“Brass Rat Chats” Explore Career Paths for Recent Graduates
Slice of MIT
The world is counting on MIT to meet the great challenges before us. And you can help, too. Join thousands of fellow alumni and friends on March 11 during the fifth annual MIT 24-Hour Challenge.
More than 35 MIT departments and groups, including MIT10—MIT undergraduate alumni of the last decade—will hold special microchallenges to help reach the goal of 5,000 donors in a single day.
“We’ve all had different journeys in our professional paths…. Some of you might be like me, wondering what’s next, curious about what’s out there, and still figuring out what you might want to do when you grow up,” Kristina Hill ’18 said this past January, with a laugh, to a webinar audience of fellow “MIT10s”—those who earned undergraduate degrees from the Institute in the past 10 years. “Regardless of where you are on your path,” she continued, “this series is for all of us young alums to gather around the ‘virtual fireside’ and to hear some stories and insights shared from our fellow MIT alumni.”
As a member of the MIT10 committee, as well as a data scientist who recently worked to organize a Black tech health hack, Hill was the evening’s host for career conversations focused on social impact. The event followed other installments in the MIT10 Brass Rat Chats series that touched on biotech, product management, and founding one’s own startup. (A February 25 event about academia will soon join the playlist above.)
Among the speakers who joined Hill in January—sharing their stories and answering questions from an audience of recent MIT graduates—was David Sun Kong ’01, SM ’04, PhD ’08, director of the MIT Media Lab Community Biotechnology Initiative and the founder of EMW, an art, technology, and community center in Cambridge. In this recording of the event, Kong explains how he views his own career journey as a process of uniting his initially separate pursuits of synthetic biology, social justice, and the arts. He paraphrases the Japanese concept of ikigai: “Your job is something you are good at, something you are passionate about, something you can make a living off of, and something that is good for the world. If you have all four of those things, it is harmony,” he says—adding, “It took me a long time to figure out how to get there.”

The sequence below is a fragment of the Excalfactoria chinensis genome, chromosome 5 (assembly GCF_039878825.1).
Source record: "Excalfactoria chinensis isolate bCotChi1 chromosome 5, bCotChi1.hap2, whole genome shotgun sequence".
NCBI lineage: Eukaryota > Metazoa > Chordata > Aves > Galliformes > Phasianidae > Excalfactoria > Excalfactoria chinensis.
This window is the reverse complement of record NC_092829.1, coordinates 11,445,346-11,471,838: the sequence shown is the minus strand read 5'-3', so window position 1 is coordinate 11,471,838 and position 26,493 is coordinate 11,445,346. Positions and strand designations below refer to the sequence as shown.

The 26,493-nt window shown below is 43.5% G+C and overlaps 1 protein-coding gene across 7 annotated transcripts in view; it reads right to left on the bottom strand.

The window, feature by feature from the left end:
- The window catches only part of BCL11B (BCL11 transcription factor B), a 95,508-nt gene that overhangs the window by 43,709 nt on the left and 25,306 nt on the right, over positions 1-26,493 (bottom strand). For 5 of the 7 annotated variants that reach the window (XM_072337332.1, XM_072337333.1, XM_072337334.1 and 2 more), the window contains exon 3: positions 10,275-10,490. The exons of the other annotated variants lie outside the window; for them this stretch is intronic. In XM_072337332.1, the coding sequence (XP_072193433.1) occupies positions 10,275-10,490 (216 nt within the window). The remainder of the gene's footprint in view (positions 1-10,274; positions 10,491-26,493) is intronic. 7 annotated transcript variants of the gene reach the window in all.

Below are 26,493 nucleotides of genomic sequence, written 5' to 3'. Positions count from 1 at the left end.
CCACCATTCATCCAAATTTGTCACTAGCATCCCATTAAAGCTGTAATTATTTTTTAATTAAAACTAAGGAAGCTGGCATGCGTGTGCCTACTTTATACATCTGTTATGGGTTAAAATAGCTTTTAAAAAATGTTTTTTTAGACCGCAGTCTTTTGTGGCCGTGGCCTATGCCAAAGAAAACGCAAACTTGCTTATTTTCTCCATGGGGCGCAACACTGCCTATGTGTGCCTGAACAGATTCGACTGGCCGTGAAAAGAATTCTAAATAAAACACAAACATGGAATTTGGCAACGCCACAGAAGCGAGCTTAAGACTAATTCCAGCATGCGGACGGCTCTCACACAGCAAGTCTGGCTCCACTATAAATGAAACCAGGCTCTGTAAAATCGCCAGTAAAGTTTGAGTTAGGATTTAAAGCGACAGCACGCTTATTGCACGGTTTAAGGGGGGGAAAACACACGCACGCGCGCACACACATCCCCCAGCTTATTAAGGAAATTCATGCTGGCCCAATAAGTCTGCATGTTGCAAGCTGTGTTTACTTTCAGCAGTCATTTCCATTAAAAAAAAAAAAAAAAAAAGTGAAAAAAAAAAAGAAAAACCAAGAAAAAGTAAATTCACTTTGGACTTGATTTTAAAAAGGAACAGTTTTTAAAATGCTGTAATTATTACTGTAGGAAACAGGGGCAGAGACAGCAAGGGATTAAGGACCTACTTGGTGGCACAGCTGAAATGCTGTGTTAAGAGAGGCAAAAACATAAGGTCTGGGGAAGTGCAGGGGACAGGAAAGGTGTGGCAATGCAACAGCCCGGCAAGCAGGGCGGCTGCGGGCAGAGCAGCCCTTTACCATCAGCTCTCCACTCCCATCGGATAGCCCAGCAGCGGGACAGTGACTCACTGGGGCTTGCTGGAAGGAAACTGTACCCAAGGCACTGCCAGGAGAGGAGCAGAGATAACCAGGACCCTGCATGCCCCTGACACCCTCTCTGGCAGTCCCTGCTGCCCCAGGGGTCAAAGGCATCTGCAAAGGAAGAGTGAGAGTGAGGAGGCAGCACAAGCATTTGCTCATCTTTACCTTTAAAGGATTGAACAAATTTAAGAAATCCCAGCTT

At each stage of my life and my career, I am always doing something that scares me.
Kong’s fellow panelist, Lilly Kam ’04, works as senior product manager at i.am+, a company that creates AI-powered wearable devices, founded by musician will.i.am. Kam also serves as advisor to the i.am.angel Foundation, a nonprofit that brings STEM education programs to students in underserved communities, and she is a cofounder of Hack for L.A., an organization that brings Los Angeles’s tech community together with city government to solve civic problems through utilizing open data and app development
Kam relates how her early professional path relied on serendipity (“I was really bad at going to career fairs,” she admits). An offer from a fellow alum’s startup took her to China, where she learned Mandarin and stayed for several years, moving into university research before transitioning back into tech. A chance meeting with will.i.am at an event sponsored by her company led to her roles at his company and nonprofit when she later moved back to the US. Though she didn’t follow a predetermined route to where she is now, Kam looks back and sees a through line: “It’s about putting yourself in the right situations to be helpful,” she says. “Even though it might feel kind of scary, just do it.”
Kong concurs: “At each stage of my life and my career, I am always doing something that scares me,” he says. “You become more extraordinary in your life when you challenge yourself and you overcome challenges.”
Watch their conversation, and others in the MIT10 Brass Rat Chats career series, above.
Learn more about how you can join forces with MIT10 alumni and many other MIT departments and groups during the MIT 24-Hour Challenge on March 11.